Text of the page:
Northwestern University has won a $13.6 million grant from the National Cancer Institute to establish a center that will study the roles genes play in cancer, Northwestern said Tuesday.

The five years of funding will go to start the Northwestern Physical Sciences-Oncology Center (PS-OC), one ... Read More

When Ants Attack: Chemicals That Trigger Aggression In Argentine Ants Synthesized

Experiments led by researchers at the University of California, Berkeley, have demonstrated that normally friendly ants can turn against each other by exploiting the chemical cues they use to distinguish colony-mates from rivals.

The new study, to be published on October 28, in the open-acces... Read More

Do Women Need Such Big Flu Shots?

The emergence of the H1N1 swine flu has added urgency to what has become an annual ritual for millions of Americans: getting a flu shot. The good news is that scientists have developed a vaccine against the H1N1 virus. But it is taking much longer than expected to produce the hundreds of million... Read More

New treatment gives hope for serious horse disease

A research team from the Department of Microbiology at the Swedish University of Agricultural Sciences (SLU) has developed a breakthrough vaccine for the highly contagious horse disease strangles, caused by the Streptococcus equi bacterium. The results of the study, published in the journal Publ... Read More

Bioengineered Plants Gone Wild

Special genes inserted into crop plants have a way of leaking into the environment. That much scientists know for sure. What they're less certain about is what effect those genes have on plants growing in the wild.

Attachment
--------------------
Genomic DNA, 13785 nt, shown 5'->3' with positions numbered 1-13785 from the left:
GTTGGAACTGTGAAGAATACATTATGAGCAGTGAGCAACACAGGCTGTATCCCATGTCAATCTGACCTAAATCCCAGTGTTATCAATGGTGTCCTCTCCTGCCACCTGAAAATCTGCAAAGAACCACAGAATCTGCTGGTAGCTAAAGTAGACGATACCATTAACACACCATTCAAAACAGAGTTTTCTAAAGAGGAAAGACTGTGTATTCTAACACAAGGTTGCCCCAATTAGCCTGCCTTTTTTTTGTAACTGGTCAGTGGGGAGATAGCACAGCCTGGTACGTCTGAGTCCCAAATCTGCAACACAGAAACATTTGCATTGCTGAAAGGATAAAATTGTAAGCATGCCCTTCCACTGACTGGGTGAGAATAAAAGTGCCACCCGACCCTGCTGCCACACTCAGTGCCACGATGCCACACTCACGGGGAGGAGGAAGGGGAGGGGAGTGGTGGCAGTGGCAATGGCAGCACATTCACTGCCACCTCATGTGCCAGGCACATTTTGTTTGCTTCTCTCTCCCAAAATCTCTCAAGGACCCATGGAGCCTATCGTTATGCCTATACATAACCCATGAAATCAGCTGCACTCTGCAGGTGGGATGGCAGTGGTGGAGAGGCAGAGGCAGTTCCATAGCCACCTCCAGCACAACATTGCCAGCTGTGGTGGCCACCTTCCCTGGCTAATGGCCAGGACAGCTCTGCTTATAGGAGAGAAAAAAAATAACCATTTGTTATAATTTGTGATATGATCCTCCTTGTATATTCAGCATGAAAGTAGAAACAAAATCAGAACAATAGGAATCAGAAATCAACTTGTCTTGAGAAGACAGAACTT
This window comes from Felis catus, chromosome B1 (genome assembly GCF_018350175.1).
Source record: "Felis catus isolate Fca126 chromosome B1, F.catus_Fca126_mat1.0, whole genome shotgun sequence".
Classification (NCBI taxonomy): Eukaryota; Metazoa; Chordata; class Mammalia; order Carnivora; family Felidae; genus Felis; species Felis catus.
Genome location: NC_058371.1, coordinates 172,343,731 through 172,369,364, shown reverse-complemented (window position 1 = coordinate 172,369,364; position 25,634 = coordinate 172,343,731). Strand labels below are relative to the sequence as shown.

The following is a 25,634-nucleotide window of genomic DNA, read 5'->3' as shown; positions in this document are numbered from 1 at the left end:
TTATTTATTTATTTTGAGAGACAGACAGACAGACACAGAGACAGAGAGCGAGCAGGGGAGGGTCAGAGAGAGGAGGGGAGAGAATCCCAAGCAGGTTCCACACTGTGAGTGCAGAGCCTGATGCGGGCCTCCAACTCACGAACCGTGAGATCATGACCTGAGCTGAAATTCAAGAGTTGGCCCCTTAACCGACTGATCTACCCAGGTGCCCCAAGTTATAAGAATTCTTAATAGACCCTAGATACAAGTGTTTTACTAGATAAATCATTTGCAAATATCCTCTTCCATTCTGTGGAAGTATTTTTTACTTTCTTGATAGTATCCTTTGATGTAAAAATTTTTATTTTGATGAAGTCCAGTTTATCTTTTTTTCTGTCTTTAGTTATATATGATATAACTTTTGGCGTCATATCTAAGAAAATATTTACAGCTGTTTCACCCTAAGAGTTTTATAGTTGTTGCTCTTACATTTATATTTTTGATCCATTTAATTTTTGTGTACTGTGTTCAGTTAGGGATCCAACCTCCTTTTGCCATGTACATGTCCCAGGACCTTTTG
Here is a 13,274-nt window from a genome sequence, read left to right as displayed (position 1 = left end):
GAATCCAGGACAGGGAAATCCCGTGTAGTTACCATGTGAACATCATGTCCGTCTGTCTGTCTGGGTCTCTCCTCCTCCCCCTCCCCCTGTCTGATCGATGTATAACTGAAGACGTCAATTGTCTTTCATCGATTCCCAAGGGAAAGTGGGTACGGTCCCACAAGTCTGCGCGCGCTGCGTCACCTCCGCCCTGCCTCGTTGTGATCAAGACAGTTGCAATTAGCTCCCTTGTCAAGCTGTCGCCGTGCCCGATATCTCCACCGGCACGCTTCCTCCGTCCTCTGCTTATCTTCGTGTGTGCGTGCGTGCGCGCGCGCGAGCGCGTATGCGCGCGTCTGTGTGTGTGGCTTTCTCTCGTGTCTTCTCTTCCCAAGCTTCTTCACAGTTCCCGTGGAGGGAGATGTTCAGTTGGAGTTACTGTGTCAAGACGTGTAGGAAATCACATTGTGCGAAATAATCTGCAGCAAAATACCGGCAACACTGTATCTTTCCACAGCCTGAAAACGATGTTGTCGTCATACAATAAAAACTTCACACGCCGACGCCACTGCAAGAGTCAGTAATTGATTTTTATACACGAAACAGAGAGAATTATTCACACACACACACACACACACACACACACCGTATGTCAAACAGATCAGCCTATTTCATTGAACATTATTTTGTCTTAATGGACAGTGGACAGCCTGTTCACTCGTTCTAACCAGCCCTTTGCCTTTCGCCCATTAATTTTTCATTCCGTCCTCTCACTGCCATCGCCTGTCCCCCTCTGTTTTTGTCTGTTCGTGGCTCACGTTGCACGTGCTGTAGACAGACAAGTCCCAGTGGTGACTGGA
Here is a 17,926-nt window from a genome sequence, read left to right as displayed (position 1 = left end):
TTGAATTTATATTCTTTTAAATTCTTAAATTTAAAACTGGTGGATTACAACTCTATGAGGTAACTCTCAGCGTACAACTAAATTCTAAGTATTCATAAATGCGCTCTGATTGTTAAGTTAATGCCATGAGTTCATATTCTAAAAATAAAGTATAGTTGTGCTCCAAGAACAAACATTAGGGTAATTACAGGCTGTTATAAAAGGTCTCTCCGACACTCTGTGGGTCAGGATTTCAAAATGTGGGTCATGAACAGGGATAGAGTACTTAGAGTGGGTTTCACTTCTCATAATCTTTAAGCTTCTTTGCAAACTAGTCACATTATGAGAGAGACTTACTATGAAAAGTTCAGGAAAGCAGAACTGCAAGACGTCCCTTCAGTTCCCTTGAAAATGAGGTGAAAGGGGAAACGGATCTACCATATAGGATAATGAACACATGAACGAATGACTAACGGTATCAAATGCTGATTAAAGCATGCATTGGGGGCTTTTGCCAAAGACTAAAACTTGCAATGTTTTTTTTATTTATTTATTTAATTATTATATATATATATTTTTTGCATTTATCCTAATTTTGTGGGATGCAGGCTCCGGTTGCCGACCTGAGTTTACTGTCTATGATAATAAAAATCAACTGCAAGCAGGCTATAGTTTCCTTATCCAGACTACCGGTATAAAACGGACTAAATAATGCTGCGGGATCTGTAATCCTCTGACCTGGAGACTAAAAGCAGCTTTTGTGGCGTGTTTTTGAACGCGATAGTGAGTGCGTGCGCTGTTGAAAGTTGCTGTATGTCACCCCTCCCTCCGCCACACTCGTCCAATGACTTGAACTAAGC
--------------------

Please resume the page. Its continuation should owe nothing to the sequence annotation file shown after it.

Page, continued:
Andrew Stephenson is interested in answering that question. He's a plant ecolo... Read More

Scientists sift soil for new antibiotics

Scientists are looking at diverse sources — such as soil and frog skins — for new antibiotics, worried that doctors will run out of options to treat increasingly antibiotic-resistant infections.

Doctors fear they may exhaust their antibiotic treatment options because simple infections could b... Read More

Effort Launched To Find And Control Diseases That Move Between Wildlife And People

In hopes of preventing the next global pandemic and a possible death toll into the millions, UC Davis today launches an unprecedented international effort to find and control diseases that move between wildlife and people.

The global early warning system, named PREDICT, will be developed with... Read More

Cockroach Superpower No. 42: They Don’t Need to Pee

"To survive in hostile environments, cockroaches rely on their own vermin: Blattabacterium, a microbe that hitched a ride inside roaches 140 million years ago, and hasn’t left since.

Researchers who sequenced the Blattabacterium genome have found that it converts waste into molecules necessar... Read More

Fighting H.I.V., a Community at a Time

Federal health officials are preparing a plan to study a bold new strategy to stop the spread of the AIDS virus: routinely testing virtually every adult in a community, and promptly treating those found to be infected.

The strategy is called “test and treat,” and officials say the two sites... Read More

Modified Crops Reveal Hidden Cost Of Resistance

Genetically modified squash plants that are resistant to a debilitating viral disease become more vulnerable to a fatal bacterial infection, according to biologists.

"Cultivated squash is susceptible to a variety of viral diseases and that is a major problem for farmers," said Andrew Stephens... Read More